It’s almost 2am in China. My flight to Boston leaves at 10am. The day after I arrive, which will be Saturday, Aug 26, I’m going to run some small errands for my mom, grab lunch with my high school best friends, and go to a Red Sox game. The next day my parents and I will finally drive down to Pennsylvania.

This summer has been… long. In the best way possible. I’ve travelled the most mileage, met the highest number of strangers, and lived independently for the longest time since birth (College, especially Dickinson, is such as a bubble that it shouldn’t count as an independent-living environment!).

It starting off as me spending about an entire week catching up on sleep and moisturizing my dry lips resulted from drinking approximately three straight Americano each day during finals. Then I entered the antsy phase when I refused to get up until my parents came flipping my cover and demanding me to walk our dog; amidst the pointless sleeping, I found time for some fun reuniting with friends, as well as some family gathering events that I went under near-coercion.

On June 4th, I got on an Amtrak Northeast Regional train and went to D.C. on my own with two suitcases that were like 100 lbs each and a huge carry-on. I insisted on travelling to D.C. by myself, despite my mother’s relentless request to come along. I considered the train ride as the symbolic first step as I stepped away from my sheltered childhood/teen life and into independent adulthood.

I started my internship in the office of Congresswoman Niki Tsongas on June 5th along with four other interns. I was the youngest there: Among us, there were a rising sophomore (me), rising junior, rising senior, and graduated seniors. I wrote extensively on this blog about my love and admiration for my office and, in particular, my boss, Niki. My friends in D.C. made fun of my constant fangirl mentionings of Niki, but I really did see a role model in the Congresswoman and feel fortunate to have her as my first official boss. With absolutely no signs of it during my time in the office, I was shocked to see Niki’s announcement of retirement three days after I left.

When Niki took us to lunch at the Members’ Dining Room, the only male intern this summer, Owen, who would start law school at University of Pennsylvania this all, told us that he wrote on his law school application for the question, “What’s your career plan “, he said that he hoped to represent the Third District.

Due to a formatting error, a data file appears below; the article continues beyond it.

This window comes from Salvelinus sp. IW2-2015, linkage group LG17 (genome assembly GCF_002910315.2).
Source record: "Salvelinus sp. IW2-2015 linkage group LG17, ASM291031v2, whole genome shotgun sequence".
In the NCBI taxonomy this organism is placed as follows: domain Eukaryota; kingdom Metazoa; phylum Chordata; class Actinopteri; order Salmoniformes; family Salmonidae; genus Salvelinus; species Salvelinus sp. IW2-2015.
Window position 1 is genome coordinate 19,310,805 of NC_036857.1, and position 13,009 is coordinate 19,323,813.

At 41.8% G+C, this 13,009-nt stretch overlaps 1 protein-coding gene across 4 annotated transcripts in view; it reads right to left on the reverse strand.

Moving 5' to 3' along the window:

Niki simpered, “But not too soon!”

Unless Owen could run for office as a third year law school student, I guess I would see more of a stranger to Niki’s post. I only hope that whoever MA Third District would elect in 2018 would carry on Niki’s work and commitment to fight for all. Working for her this summer showed me how to stick to one’s belief when nothing seemed to be on one’s side.

This summer, having lived in D.C. for nine weeks and then travelled home to China for another three weeks, I learned tremendously about myself, where I’d want to be and go, and how to get there. I realized that I thrived in cities because they were full of life and people. I realized that I was young, starry-eyed, and restless. I realized that there was a whole, unexplored world out there. I realized that I loved, loved, LOVED that world. I realized that I wanted to be in that world as soon as possible.

And I realized that Dickinson might not be that world for me.

I found a lot of beauties in the town of Carlisle, but I thought I found peace when I was in D.C. and in Shenzhen, China, a city with 12 million people and thousands of newly constructed skyscrapers. Yes, there probably isn’t real “peace” in such populated cities with so many cars, buses, and horrible weather. But I loved hearing my heart pumping when I breathed in the not-so-clean city air, when I stared into the endless city lights, when I stood in the middle of a sweat-ful metro car, when I walked among strangers on the streets knowing everyone was heading to somewhere to do something to fight for their livelihoods.

Plenty of people who abhor cities. I don’t. Perhaps it was just the connection-aspect, or the fun-aspect, or museums, or even just food and shops, I find cities magically attractive and alive. Cities give me life.

I have spent a substantial amount of time in D.C. and then in Shenzhen contemplating my future and how my college experience would shape my future. In the upcoming semester, I would devote more time to asking myself questions and searching for answers. I planned on going to Bologna in the Spring, which would be a perfect way to attain a more global perspective for an IS major. If the answers that I would find match the ones I found this summer, I shall start exploring options to continue my college career in a much more metropolitan environment.

Nothing is set in stone, but I know there is a heart pumping timidly but increasingly loudly. It is dying for something new, thrilling, and challenging. There is a whole new world. I think I saw a glimpse of it this summer.